UAVs as remote sensing platform in glaciology: Present applications and future prospects

Anshuman Bhardwaj*, Lydia Sam, Akanksha Akanksha, F. Javier Martin-Torres, Rejesh Kumar

*Corresponding author for this work

Research output: Contribution to journalArticlepeer-review

280 Citations (Scopus)


Satellite remote sensing is an effective way to monitor vast extents of global glaciers and snowfields. However, satellite remote sensing is limited by spatial and temporal resolutions and the high costs involved in data acquisition. Unmanned aerial vehicle (UAV)-based glaciological studies are gaining pace in recent years due to their advantages over conventional remote sensing platforms. UAVs are easy to deploy, with the option of alternating the sensors working in visible, infrared, and microwave wavelengths. The high spatial resolution remote sensing data obtained from these UAV-borne sensors are a significant improvement over the data obtained by traditional remote sensing. The cost involved in data acquisition is minimal and researchers can acquire imagery according to their schedule and convenience. We discuss significant glaciological studies involving UAV as remote sensing platforms. This is the first review work, exclusively dedicated to highlight UAV as a remote sensing platform in glaciology. We examine polar and alpine applications of UAV and their future prospects in separate sections and present an extensive reference list for the readers, so that they can delve into their topic of interest. Because the technology is still widely unexplored for snow and glaciers, we put a special emphasis on discussing the future prospects of utilising UAVs for glaciological research.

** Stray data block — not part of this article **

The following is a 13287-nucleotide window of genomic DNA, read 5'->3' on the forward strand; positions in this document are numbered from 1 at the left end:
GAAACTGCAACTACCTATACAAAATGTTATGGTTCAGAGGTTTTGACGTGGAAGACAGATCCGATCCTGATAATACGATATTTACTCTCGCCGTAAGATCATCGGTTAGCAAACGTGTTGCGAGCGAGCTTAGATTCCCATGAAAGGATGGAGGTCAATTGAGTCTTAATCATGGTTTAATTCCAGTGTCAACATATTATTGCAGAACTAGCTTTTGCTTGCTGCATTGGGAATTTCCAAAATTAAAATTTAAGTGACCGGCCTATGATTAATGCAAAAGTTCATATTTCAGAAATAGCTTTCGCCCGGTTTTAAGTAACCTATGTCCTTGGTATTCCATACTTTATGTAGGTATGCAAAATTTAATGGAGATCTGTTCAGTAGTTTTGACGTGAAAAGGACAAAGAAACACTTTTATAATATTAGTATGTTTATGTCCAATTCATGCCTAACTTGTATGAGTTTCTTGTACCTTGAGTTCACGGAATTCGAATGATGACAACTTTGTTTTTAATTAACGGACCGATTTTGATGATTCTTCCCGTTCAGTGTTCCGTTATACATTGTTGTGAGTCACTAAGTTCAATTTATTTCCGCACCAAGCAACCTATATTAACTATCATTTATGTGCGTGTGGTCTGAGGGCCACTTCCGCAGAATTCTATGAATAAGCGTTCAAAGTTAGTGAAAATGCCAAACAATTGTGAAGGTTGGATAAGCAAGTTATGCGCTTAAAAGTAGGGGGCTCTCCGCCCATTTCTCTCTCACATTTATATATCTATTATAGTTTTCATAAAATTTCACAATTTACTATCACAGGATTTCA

Original languageEnglish
Pages (from-to)196-204
Number of pages9
JournalRemote Sensing of Environment
Early online date14 Jan 2016
Publication statusPublished - 15 Mar 2016

Bibliographical note

We are thankful to the editor Dr. Dorothy K. Hall and the three anonymous reviewers for their constructive suggestions, which improved the quality of the paper significantly.


  • Glacier
  • Glaciology
  • Ice sheets
  • Snow
  • Remote sensing
  • UAV


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